Much has taken place in Sherman over the past years since Dearing Dorman, the first settler, set foot in the wilderness in 1823. It was another 121 years before the settlement became an incorporated village. That took place on the 8th day of September, 1890 under the Statute of “Village Law” Chapter 291 Section, laws of 1870. There were 176 ballots cast of which 100 were for incorporation and 76 against. The first election for village officers took place on Oct. 3, 1890.
The name of the new village changed twice before it became Sherman. Some people say it was named after General Sherman, but according to a yesteryear “Chautauqua News,” no one knew where the name came from. However, many of the earliest town records, which might have contained that information were destroyed in a fire. It was 1827 when settlers began arriving in Sherman more rapidly. Although much was being accomplished, it was still a rough lonely place.
The early settlers had many hardships. Crops could not be planted until the woods were cleared and land made suitable to grow them.
Gradually, small plots were cleared and gardens were planted. Often, a family had a cow to furnish their milk. There were also creeks where folk could catch fish and water could be obtained and plenty of woods for hunting deer, turkey and squirrels for food.
As new settlers arrived, everyone pitched in to help them build a house of logs and bark. It was not an easy task to cut the logs by hand, but those early folk were hard workers and determined to make a new place to live.
One of the first things the settlers wanted, besides their houses, was a church for it played an important part in their lives. The Presbyterian was the first church in the area and it was located on what was called Presbyterian Hill about a mile and a half south of town. It was what is Route 76 today. Later the church was moved to the village park.
Another high priority for the early settlers was a school. The first one was held in a house. The first actual school house was built with logs and bark and was located abut one half mile from the church, at Hemstreet’s corner, currently named Bailey Hill Road.
As the years went by, the businesses began to increase and at one time there were 40 of them in the area.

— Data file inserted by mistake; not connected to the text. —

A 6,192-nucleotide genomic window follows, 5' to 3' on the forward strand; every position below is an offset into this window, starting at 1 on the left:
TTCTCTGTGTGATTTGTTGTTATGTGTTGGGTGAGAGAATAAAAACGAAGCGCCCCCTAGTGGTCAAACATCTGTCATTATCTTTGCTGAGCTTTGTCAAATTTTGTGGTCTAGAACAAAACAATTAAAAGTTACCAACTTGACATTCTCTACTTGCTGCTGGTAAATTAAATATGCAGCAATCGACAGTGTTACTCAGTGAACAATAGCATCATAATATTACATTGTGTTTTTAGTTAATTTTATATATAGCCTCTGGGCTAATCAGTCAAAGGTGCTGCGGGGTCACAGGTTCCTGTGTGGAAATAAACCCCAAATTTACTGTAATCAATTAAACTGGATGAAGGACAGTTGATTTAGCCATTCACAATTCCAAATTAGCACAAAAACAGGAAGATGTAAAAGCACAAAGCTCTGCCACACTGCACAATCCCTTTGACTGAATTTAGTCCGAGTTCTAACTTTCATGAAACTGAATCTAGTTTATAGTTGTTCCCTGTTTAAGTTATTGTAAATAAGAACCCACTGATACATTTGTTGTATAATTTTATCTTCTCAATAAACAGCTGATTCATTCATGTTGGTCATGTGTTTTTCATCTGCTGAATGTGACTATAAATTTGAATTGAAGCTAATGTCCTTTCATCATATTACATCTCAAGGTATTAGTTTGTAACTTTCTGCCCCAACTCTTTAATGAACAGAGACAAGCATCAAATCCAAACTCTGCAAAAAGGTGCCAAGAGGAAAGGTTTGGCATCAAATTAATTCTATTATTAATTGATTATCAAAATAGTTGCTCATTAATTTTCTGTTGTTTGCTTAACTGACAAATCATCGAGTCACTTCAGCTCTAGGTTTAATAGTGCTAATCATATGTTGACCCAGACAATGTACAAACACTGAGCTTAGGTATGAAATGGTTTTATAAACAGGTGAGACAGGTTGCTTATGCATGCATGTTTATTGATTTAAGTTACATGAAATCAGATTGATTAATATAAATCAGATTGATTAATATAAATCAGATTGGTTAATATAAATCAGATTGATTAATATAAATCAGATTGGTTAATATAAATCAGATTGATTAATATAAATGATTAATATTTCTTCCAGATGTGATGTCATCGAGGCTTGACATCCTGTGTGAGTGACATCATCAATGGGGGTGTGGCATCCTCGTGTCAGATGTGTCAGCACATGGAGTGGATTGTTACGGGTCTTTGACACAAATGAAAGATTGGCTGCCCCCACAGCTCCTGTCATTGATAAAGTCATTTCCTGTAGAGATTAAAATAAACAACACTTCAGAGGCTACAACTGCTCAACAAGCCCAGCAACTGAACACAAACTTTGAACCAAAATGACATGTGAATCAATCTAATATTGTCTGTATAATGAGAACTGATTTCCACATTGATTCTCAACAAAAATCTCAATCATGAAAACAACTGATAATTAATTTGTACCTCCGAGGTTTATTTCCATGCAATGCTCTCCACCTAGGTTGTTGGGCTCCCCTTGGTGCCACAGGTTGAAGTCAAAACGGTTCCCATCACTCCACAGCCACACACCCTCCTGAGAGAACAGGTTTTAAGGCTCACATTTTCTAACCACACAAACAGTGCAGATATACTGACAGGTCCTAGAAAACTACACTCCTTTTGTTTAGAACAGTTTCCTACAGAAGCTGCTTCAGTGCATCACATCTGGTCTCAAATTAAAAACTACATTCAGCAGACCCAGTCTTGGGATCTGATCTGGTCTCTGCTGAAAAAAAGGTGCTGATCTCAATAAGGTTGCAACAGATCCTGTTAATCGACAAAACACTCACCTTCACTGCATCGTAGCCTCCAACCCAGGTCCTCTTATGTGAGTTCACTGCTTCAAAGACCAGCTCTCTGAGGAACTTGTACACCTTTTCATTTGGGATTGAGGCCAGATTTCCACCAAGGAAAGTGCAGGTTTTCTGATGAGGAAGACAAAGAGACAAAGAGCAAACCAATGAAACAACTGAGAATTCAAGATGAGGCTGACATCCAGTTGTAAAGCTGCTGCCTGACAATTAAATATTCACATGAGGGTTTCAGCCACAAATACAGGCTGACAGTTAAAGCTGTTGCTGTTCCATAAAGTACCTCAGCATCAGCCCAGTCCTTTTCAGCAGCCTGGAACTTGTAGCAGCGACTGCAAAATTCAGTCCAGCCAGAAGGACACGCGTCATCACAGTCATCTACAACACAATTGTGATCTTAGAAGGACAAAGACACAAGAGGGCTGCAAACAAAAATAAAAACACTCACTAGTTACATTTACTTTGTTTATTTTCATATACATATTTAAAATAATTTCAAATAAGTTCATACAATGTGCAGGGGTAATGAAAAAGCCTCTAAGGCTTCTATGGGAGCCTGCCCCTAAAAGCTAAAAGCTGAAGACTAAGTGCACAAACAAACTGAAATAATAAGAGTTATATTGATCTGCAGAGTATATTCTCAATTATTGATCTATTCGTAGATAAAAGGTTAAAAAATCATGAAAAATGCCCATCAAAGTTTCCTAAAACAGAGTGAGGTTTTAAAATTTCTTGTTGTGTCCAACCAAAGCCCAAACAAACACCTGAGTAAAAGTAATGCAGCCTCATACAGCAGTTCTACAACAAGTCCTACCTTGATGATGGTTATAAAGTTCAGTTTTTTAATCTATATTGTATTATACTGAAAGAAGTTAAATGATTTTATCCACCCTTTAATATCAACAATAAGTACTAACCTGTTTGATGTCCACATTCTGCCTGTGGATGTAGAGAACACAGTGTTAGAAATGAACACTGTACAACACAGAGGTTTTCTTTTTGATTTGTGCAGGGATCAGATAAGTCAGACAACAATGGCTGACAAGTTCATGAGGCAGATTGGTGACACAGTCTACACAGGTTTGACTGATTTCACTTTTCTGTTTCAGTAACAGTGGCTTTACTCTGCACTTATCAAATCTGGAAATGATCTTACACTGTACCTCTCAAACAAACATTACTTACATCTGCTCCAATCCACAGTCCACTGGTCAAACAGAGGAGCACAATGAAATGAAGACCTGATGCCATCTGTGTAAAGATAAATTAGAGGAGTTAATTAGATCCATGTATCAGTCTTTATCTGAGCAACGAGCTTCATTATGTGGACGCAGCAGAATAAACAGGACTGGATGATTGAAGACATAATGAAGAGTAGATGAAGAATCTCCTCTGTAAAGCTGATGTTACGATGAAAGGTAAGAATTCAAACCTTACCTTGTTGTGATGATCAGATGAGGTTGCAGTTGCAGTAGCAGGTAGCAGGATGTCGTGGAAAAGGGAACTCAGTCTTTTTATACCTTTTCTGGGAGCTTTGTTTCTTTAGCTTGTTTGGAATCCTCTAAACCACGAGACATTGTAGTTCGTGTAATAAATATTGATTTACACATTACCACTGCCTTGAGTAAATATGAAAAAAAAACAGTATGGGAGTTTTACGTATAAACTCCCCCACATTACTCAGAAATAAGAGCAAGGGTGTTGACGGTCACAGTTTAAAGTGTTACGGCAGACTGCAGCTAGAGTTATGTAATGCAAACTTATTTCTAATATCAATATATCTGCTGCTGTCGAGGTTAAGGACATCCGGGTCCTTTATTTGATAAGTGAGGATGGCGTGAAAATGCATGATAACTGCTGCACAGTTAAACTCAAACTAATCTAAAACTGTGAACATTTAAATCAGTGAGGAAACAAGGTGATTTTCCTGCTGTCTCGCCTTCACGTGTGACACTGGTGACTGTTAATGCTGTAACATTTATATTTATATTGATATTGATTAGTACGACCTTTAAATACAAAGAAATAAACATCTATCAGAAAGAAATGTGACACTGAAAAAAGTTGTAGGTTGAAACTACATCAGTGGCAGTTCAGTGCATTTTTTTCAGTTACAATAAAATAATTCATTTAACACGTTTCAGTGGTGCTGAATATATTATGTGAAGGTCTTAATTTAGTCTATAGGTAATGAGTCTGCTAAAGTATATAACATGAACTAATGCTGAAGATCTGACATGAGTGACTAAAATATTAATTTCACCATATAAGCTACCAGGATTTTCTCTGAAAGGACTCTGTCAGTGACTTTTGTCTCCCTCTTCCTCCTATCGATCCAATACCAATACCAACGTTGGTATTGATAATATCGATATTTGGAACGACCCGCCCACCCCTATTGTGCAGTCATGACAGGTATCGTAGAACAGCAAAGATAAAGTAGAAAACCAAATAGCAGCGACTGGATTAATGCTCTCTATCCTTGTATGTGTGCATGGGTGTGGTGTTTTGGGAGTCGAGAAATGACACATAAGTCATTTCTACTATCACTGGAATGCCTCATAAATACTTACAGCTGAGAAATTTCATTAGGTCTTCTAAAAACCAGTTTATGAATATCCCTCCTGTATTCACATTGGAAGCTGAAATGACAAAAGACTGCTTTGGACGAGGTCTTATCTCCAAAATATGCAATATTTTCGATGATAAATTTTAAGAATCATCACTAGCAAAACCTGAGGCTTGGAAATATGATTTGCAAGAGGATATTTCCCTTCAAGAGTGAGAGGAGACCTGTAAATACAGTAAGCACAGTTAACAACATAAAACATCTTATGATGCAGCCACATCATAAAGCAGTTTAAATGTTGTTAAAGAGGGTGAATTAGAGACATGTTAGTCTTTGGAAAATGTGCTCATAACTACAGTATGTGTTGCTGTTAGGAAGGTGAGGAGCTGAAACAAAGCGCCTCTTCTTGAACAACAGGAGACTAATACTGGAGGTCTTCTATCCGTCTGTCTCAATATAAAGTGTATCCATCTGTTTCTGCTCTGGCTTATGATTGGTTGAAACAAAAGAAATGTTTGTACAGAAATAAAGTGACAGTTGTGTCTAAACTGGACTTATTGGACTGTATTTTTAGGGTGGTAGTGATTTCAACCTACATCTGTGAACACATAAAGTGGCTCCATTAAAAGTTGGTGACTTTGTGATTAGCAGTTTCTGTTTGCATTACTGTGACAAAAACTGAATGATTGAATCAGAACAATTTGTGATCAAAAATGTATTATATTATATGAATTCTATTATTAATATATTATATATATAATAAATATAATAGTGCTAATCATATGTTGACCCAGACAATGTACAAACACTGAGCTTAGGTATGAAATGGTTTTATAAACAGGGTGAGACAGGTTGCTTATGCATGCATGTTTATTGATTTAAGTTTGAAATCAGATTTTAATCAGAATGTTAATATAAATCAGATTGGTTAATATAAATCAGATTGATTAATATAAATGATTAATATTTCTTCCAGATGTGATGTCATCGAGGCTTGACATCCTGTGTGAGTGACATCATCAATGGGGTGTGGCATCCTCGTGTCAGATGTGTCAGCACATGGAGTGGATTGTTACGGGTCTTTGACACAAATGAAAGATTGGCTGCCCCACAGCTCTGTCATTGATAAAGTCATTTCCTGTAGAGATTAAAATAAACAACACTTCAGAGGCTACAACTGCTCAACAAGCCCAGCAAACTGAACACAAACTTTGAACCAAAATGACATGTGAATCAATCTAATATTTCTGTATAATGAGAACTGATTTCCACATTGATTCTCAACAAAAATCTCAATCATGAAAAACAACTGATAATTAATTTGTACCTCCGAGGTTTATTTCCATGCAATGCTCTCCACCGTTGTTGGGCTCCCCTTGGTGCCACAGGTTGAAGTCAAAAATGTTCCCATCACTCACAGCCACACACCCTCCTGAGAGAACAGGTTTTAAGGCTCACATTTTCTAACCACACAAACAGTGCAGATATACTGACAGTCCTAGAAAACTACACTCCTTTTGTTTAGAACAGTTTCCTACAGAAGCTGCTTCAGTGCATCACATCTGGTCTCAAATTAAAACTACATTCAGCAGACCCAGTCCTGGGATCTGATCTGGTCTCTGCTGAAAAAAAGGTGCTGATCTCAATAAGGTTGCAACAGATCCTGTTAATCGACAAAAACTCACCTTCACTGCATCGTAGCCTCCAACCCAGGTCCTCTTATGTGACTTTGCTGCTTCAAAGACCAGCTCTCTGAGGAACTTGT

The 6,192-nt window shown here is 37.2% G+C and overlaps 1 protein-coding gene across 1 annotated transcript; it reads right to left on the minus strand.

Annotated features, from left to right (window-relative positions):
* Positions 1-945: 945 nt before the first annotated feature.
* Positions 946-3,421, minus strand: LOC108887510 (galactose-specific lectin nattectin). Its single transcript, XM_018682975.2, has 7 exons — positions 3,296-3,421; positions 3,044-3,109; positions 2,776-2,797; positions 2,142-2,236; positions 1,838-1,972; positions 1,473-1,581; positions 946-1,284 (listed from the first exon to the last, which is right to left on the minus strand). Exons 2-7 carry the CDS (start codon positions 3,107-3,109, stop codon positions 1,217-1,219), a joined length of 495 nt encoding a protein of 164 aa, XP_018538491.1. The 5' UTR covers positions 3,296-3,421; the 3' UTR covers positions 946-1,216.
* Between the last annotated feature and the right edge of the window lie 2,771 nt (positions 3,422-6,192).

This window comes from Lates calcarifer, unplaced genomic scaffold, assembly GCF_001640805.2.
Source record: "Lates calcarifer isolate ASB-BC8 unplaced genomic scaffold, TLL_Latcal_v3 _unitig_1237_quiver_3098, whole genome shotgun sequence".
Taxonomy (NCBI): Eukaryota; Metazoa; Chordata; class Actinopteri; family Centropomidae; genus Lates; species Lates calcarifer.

There were some five fires on Main Street over the years in Sherman. They had to rebuild the areas damaged and after one fire, the men decided to use brick blocks to repair them because they would help keep the fire from spreading to the business which were connected to each other.
It was also discovered that there had been an Underground Railroad in Sherman prior to and during the Civil War. Some slaves were hid under the Presbyterian church, which had been moved to what is now the museum, and also in one of the settlers homes.
One of the most significant and meaningful things that took place in Sherman was when the Soldier’s Monument was constructed at the park on the corner of Church and Park Streets. The following account was in the Tuesday, Nov. 11, 1913 “Chautauqua News”, a newspaper that began in 1876 and still continues today though the name is now Sentinel News. The Oct. 28, 1912 publication stated “a meeting was held in Library Hall, to discuss the question of a Soldiers’ Monument in Sherman, which had been thought about for some time before by various citizens. At that meeting, a committee was appointed to canvas for funds and have charge of the work. … The Monument is of white bronze which is unchangeable by weather and time. It was made by the Monumental Bronze Co. of Bridgeport, Conn. and the work on the foundation and setting up was done by W.H. Akeley and Son, and apparently all have done their work well.”
The completed monument is located on the corner of Church and Park Streets and faces south. “It is crowned with a life size statue of a soldier with musket at parade rest. Below are the shaft, die, pinth and base, in all eighteen feet in height.”
The monument has considerable writing and some pictures on it including a picture of Abraham Lincoln. There is a drapery of the stars and stripes with the G. A. R. badge. At the top of the die, is the word “Antlatetam” and on the tablet just below the dedication to the perpetual memory of the local defenders of the union in the wars of 1770, 1812, 1861-65. There are the names of one Revolutionary solder, nine of the War of 1812 and the names of those who served in the various regiments and volunteers.
In a sealed dopper box inside the monument were placed the names of all who subscribed to the fund, also the names of village and town officials, members of the G. A. R. and W. R. 0. and many other things which may be of interest should the box ever be opened.
One must visit the village of Sherman to totally realize the magnificence of the Soldiers’ Monument and what it means to the citizens of Sherman both long ago and today. Sherman Day would be a good time to come and enjoy the many activities taking place, visit the monument and also check out the Yorker Museum which is behind the fence near the Soldiers Monument.
The Museum has several buildings including the Peter Riley house, a store, school, meeting room, church and buggy shed. All are furnished with yesteryear furnishings.
Photo by Elaine G. Cole
Sherman Mayor John Patterson and Jerry Russel decorated the base of the
Soldier’s Monument with flags and flowers earlier this summer.